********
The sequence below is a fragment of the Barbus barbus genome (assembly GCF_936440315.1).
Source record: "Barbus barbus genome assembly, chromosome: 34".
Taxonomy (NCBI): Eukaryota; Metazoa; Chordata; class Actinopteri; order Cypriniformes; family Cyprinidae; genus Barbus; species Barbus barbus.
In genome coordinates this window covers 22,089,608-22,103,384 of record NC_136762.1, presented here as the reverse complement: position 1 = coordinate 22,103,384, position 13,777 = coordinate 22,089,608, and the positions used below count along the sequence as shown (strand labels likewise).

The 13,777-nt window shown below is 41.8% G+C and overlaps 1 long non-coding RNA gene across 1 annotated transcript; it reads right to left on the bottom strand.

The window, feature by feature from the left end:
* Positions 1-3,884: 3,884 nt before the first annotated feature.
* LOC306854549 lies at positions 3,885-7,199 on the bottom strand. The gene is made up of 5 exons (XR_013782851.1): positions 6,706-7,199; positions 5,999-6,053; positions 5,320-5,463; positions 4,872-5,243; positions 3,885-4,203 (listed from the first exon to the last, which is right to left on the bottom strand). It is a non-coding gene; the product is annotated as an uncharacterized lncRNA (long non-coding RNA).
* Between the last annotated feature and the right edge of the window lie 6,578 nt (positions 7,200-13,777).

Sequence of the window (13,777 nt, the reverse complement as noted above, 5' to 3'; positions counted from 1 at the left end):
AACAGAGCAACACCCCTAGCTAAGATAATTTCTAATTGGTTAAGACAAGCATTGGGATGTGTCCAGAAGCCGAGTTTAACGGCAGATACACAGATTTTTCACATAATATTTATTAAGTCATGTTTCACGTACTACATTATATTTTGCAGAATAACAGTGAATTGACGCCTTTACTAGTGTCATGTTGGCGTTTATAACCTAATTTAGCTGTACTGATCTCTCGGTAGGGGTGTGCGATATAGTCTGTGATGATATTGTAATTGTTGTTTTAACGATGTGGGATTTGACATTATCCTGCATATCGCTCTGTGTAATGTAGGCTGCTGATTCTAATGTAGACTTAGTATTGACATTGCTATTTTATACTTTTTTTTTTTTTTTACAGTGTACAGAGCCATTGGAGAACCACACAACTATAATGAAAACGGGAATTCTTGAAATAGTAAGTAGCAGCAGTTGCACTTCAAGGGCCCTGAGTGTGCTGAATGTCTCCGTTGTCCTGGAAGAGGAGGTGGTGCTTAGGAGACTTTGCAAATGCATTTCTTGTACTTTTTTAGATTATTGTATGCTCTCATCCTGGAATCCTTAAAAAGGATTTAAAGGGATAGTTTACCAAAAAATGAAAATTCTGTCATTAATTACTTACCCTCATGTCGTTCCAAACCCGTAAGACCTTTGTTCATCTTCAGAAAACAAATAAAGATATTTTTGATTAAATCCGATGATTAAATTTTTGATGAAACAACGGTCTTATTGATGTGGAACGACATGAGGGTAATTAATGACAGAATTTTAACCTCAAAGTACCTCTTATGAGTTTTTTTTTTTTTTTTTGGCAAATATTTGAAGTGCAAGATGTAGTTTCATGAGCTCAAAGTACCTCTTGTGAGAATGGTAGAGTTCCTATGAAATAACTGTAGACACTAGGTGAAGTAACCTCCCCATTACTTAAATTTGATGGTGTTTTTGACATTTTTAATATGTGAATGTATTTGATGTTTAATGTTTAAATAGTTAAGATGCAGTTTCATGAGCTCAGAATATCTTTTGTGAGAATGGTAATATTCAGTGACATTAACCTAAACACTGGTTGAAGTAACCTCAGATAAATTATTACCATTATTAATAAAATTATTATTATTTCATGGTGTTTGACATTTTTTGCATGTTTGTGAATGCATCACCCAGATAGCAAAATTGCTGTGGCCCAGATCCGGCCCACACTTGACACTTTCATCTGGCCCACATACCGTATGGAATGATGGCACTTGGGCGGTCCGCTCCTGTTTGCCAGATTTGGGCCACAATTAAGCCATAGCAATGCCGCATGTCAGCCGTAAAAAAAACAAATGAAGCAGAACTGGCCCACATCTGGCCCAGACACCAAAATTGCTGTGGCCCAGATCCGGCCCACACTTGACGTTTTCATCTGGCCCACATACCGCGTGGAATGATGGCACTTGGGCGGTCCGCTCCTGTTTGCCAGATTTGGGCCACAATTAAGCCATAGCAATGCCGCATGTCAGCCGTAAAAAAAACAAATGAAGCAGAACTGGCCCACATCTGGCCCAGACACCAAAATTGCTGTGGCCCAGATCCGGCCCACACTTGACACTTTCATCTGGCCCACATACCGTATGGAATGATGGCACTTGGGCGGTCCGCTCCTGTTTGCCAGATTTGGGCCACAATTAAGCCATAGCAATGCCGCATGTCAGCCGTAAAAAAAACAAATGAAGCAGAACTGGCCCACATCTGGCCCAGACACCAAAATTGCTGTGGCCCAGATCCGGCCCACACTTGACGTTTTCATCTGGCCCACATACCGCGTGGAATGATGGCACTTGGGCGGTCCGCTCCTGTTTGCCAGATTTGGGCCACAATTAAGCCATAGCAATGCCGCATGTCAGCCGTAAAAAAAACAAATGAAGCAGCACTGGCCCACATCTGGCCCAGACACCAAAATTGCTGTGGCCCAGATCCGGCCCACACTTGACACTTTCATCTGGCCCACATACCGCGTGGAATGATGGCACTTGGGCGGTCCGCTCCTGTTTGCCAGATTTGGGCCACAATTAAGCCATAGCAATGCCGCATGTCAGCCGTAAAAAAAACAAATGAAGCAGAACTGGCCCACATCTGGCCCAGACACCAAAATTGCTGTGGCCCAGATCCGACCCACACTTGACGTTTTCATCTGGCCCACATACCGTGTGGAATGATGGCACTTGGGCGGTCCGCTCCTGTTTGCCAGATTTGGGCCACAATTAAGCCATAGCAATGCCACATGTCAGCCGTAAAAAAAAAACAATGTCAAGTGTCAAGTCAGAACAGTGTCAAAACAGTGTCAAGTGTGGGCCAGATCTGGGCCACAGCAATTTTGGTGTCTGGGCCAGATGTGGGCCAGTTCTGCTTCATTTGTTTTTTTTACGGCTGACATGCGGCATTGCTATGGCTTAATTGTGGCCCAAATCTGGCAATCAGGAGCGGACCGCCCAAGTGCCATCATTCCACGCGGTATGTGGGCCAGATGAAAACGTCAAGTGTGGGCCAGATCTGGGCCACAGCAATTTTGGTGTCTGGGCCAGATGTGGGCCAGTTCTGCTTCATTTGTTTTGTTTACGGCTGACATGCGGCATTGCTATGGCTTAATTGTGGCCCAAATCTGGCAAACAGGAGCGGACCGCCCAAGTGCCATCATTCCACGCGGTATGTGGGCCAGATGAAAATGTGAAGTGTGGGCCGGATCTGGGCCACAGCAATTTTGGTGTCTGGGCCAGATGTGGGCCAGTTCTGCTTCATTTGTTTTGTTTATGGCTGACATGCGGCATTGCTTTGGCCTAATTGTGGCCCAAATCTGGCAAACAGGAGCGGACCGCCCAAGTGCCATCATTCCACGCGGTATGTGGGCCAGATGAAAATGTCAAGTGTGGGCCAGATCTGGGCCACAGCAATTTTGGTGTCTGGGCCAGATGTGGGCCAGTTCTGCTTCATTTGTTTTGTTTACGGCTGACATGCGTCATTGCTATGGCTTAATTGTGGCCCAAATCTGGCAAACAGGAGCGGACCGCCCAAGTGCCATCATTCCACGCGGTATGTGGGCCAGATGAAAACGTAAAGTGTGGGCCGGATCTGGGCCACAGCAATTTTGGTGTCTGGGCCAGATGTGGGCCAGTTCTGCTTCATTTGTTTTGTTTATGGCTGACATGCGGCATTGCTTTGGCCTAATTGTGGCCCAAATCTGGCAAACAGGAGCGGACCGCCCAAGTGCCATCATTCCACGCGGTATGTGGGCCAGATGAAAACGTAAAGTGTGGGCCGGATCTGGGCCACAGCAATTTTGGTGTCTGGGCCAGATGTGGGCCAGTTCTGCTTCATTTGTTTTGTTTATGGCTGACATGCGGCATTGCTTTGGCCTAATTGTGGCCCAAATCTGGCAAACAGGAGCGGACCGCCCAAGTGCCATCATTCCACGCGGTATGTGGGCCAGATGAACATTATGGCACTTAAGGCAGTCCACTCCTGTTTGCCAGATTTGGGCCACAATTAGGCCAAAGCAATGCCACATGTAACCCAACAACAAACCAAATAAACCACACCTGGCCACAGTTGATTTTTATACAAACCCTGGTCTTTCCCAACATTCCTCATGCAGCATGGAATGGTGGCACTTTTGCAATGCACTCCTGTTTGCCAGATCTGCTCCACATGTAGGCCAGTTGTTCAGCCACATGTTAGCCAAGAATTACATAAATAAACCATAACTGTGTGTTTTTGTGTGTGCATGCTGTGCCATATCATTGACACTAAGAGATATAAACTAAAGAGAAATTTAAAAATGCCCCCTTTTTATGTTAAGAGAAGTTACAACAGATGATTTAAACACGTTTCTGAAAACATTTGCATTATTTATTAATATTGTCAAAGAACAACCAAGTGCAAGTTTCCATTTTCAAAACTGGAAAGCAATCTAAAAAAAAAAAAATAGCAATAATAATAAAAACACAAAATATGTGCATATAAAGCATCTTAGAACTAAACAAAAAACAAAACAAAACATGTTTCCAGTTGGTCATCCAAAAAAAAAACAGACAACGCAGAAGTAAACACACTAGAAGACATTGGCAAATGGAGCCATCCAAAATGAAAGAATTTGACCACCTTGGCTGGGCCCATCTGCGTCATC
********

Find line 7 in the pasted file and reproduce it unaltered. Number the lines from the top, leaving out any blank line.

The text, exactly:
* Positions 1-3,884: 3,884 nt before the first annotated feature.